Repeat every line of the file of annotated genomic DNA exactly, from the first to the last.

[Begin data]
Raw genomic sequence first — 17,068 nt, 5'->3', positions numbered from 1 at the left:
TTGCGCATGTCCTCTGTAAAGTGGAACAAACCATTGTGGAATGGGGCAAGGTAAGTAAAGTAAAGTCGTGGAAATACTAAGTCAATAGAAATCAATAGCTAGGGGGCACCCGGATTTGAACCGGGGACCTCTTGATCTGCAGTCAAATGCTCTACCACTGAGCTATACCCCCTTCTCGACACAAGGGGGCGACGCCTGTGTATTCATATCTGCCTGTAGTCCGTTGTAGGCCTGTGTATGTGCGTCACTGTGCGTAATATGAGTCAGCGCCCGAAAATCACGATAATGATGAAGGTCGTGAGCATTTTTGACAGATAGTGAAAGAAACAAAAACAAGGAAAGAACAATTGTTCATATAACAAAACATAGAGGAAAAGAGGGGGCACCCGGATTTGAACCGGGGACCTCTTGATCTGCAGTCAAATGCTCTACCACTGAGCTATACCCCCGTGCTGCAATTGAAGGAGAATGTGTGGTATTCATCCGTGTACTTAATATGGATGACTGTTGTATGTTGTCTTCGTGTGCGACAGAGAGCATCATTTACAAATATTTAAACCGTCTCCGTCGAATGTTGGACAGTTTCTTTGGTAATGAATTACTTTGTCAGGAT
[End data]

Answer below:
Raw genomic sequence first — 17,068 nt, 5'->3', positions numbered from 1 at the left:
TTGCGCATGTCCTCTGTAAAGTGGAACAAACCATTGTGGAATGGGGCAAGGTAAGTAAAGTAAAGTCGTGGAAATACTAAGTCAATAGAAATCAATAGCTAGGGGGCACCCGGATTTGAACCGGGGACCTCTTGATCTGCAGTCAAATGCTCTACCACTGAGCTATACCCCCTTCTCGACACAAGGGGGCGACGCCTGTGTATTCATATCTGCCTGTAGTCCGTTGTAGGCCTGTGTATGTGCGTCACTGTGCGTAATATGAGTCAGCGCCCGAAAATCACGATAATGATGAAGGTCGTGAGCATTTTTGACAGATAGTGAAAGAAACAAAAACAAGGAAAGAACAATTGTTCATATAACAAAACATAGAGGAAAAGAGGGGGCACCCGGATTTGAACCGGGGACCTCTTGATCTGCAGTCAAATGCTCTACCACTGAGCTATACCCCCGTGCTGCAATTGAAGGAGAATGTGTGGTATTCATCCGTGTACTTAATATGGATGACTGTTGTATGTTGTCTTCGTGTGCGACAGAGAGCATCATTTACAAATATTTAAACCGTCTCCGTCGAATGTTGGACAGTTTCTTTGGTAATGAATTACTTTGTCAGGAT